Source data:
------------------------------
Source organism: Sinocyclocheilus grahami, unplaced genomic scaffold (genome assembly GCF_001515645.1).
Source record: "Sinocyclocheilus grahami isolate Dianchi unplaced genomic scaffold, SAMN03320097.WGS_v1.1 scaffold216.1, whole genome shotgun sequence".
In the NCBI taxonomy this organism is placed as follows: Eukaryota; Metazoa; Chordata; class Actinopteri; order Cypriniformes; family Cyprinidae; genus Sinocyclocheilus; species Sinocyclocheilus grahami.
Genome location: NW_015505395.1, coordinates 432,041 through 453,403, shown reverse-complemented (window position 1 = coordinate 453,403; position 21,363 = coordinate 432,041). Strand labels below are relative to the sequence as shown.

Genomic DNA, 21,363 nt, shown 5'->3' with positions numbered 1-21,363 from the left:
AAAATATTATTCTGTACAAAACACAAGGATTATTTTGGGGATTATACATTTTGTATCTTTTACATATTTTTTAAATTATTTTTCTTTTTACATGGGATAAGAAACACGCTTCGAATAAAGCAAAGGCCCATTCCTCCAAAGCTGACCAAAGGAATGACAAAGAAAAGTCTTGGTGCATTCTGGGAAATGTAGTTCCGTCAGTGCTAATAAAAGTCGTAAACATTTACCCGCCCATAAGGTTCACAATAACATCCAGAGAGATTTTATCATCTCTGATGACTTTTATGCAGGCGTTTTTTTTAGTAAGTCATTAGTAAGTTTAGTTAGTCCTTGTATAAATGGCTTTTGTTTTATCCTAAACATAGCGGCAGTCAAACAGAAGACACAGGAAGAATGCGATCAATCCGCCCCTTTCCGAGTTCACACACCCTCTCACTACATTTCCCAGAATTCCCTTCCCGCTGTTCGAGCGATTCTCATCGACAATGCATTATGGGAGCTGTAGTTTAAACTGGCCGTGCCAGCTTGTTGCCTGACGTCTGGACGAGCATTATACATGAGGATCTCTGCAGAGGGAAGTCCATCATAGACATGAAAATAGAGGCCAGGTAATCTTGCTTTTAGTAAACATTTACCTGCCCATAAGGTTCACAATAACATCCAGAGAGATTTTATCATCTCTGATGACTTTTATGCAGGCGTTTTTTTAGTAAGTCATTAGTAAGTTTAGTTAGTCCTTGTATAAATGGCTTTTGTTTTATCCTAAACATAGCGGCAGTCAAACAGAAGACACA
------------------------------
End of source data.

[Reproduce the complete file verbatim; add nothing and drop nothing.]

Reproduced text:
Source organism: Sinocyclocheilus grahami, unplaced genomic scaffold (genome assembly GCF_001515645.1).
Source record: "Sinocyclocheilus grahami isolate Dianchi unplaced genomic scaffold, SAMN03320097.WGS_v1.1 scaffold216.1, whole genome shotgun sequence".
In the NCBI taxonomy this organism is placed as follows: Eukaryota; Metazoa; Chordata; class Actinopteri; order Cypriniformes; family Cyprinidae; genus Sinocyclocheilus; species Sinocyclocheilus grahami.
Genome location: NW_015505395.1, coordinates 432,041 through 453,403, shown reverse-complemented (window position 1 = coordinate 453,403; position 21,363 = coordinate 432,041). Strand labels below are relative to the sequence as shown.

Genomic DNA, 21,363 nt, shown 5'->3' with positions numbered 1-21,363 from the left:
AAAATATTATTCTGTACAAAACACAAGGATTATTTTGGGGATTATACATTTTGTATCTTTTACATATTTTTTAAATTATTTTTCTTTTTACATGGGATAAGAAACACGCTTCGAATAAAGCAAAGGCCCATTCCTCCAAAGCTGACCAAAGGAATGACAAAGAAAAGTCTTGGTGCATTCTGGGAAATGTAGTTCCGTCAGTGCTAATAAAAGTCGTAAACATTTACCCGCCCATAAGGTTCACAATAACATCCAGAGAGATTTTATCATCTCTGATGACTTTTATGCAGGCGTTTTTTTTAGTAAGTCATTAGTAAGTTTAGTTAGTCCTTGTATAAATGGCTTTTGTTTTATCCTAAACATAGCGGCAGTCAAACAGAAGACACAGGAAGAATGCGATCAATCCGCCCCTTTCCGAGTTCACACACCCTCTCACTACATTTCCCAGAATTCCCTTCCCGCTGTTCGAGCGATTCTCATCGACAATGCATTATGGGAGCTGTAGTTTAAACTGGCCGTGCCAGCTTGTTGCCTGACGTCTGGACGAGCATTATACATGAGGATCTCTGCAGAGGGAAGTCCATCATAGACATGAAAATAGAGGCCAGGTAATCTTGCTTTTAGTAAACATTTACCTGCCCATAAGGTTCACAATAACATCCAGAGAGATTTTATCATCTCTGATGACTTTTATGCAGGCGTTTTTTTAGTAAGTCATTAGTAAGTTTAGTTAGTCCTTGTATAAATGGCTTTTGTTTTATCCTAAACATAGCGGCAGTCAAACAGAAGACACA